Obviously, these weave are more complex patterns, that creates whole different effects ! [Kinda waaay too hard for me to draw a diagram like I did for the basic weaves 😅]
Pile, or velvet weave, is made by adding yarns that will make loops on the fabric. It can be left like this, and this makes terrycloth, or cut, to become velvet. Corduroy and Panne Velvet are also made from this weave category.
Other complex weaves include piqué, double fabric and leno weave.
Fancy weave can also refer to any type of fabrics that has a creative weave. Have a look at Malhia Kent‘s collections to see what I mean !
Wovens are structured and stable. Depending on the type of fabric, you can have something super sharp, structured and sometimes thick (think gabardine, denim, oxford, organza), or something more light and drapy, like chiffon and satin.
But woven are never stretch [unless a stetch fiber is added in the weft, but that’s for another day 😃], unlike the next category : Knits.
A knitted fabric is typically your super comfy cashmere sweater. Knitted fabrics are perfect for any garment that requires a lot of comfort, like sweater, tshirts, sweatshirt, socks, stockings, pantyhouse, undergarments … They are naturally stretch in several directions.
Any fiber composition can be used, but wools and cotton are the most used fibers in knits.
Knits are made by looping yarns on themselves, by interlacing the yarns.
A lot of different patterns and effects can be made as well, but there are two main ways of constructing knits : weft knitting, and warp knitting. The weft knitting technique is the most well-known, because the machines mimics our grandmas, knitting with their hand needles ; constructing one horizontal line after another. The Warp knitting is called locknit, because it unravel less easily than weft knit. It’s more resistant and less stretch.
[See how everything can be confused easily ? Warp and weft and terms also used for woven but describe something else. But you can always replace warp by vertical, and weft by horizontal to make things easier !]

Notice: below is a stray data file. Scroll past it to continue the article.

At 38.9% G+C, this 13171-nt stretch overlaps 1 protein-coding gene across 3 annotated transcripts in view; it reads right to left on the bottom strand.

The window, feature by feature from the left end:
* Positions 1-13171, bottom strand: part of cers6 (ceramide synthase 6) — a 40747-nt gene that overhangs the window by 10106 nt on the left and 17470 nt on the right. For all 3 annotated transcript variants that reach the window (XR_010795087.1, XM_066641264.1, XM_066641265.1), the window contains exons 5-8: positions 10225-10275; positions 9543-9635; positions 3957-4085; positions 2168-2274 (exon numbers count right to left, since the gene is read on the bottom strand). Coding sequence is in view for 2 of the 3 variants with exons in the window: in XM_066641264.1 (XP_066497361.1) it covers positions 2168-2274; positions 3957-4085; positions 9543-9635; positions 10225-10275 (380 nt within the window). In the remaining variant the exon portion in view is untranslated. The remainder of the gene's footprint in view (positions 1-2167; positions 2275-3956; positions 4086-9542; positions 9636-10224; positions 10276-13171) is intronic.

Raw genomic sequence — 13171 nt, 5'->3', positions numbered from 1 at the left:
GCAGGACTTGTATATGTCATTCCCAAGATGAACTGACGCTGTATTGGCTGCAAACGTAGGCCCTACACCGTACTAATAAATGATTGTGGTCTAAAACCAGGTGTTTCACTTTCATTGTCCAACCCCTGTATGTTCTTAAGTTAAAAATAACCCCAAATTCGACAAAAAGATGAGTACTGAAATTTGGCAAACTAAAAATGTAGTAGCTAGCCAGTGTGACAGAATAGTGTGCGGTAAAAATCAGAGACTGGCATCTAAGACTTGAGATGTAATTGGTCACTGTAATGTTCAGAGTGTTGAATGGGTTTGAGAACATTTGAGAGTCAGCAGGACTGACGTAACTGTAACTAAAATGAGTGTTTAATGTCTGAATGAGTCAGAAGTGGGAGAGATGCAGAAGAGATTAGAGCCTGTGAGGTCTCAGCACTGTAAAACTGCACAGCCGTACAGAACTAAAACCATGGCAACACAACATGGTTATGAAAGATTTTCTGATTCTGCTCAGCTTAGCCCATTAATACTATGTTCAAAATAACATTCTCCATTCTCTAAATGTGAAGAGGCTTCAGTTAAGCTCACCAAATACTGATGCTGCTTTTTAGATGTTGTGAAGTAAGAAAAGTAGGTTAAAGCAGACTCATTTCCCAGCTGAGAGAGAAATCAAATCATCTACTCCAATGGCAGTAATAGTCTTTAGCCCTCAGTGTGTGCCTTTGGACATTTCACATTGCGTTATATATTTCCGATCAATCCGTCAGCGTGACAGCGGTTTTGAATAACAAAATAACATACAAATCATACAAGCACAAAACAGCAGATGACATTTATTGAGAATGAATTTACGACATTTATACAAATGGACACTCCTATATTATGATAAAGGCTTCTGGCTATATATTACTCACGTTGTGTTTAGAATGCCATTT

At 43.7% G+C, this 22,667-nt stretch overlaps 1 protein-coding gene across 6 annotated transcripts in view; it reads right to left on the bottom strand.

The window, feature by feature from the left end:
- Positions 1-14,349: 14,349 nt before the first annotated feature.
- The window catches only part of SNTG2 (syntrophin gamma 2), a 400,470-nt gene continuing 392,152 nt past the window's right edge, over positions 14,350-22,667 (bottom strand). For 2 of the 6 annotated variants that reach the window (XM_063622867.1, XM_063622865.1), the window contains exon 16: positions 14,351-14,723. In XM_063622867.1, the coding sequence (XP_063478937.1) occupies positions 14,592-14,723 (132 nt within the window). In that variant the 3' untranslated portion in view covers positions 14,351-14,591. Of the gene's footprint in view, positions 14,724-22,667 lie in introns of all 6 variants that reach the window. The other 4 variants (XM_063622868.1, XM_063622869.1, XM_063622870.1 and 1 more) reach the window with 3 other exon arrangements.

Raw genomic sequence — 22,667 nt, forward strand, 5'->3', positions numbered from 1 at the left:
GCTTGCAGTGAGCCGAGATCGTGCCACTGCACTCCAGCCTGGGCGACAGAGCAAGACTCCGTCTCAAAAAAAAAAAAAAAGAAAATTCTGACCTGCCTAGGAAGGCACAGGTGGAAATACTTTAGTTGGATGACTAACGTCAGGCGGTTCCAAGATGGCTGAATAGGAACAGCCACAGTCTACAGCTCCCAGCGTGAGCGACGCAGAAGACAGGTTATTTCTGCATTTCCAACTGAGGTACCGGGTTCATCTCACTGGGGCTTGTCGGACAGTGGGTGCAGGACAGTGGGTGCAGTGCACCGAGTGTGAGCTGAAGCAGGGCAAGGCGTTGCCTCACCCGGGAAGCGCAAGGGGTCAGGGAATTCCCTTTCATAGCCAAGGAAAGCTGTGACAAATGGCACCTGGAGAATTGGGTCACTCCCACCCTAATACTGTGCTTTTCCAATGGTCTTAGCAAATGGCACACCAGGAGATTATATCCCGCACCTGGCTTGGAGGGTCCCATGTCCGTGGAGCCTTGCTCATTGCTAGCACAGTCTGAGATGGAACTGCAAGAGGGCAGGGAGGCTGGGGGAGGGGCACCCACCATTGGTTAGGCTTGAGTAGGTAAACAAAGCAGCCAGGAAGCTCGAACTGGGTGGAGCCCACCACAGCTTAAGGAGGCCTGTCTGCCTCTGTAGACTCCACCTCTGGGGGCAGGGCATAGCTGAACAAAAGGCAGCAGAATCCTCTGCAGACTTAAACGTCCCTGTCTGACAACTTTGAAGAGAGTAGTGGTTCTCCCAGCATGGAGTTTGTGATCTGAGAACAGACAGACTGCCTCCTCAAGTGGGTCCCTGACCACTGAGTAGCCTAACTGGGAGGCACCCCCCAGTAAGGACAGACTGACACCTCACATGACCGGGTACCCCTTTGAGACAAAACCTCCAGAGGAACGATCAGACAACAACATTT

In weft knitting, the most common patterns are :
- Plain/Single Jersey
- French Terry
In warp knitting, the most common patterns are :
- Pillar Chain Stitch
- Plain Tricot Stitch
- 2×1 Plain
Knits are the most flexible fabric. They are always stretch, in several directions. Their drape is super round, without any sharp angles. Knits are often softer that woven. They can be super thick (think 3D knit, neoprene), or super thin (your underwear !) but will always be confortable and floppy.
Tulle & Lace
Tulle is composed of yarns that are spaced out and held together by double twists. It’s the base for all laces ! Tulle creates transparency, and is also great to create volume. We usually make lingerie, wedding dresses and evening clothes with tulle.
Several machines can produce tulle and therefore lace, at different quality and styles.
The best machines producing tulle are Bobbin Looms and Raschel Looms.
For Lace, the best machine is a Leaver loom, producing the highest lace quality. Other machine are called Textronic, Jacquard Tronic, and Raschel loom.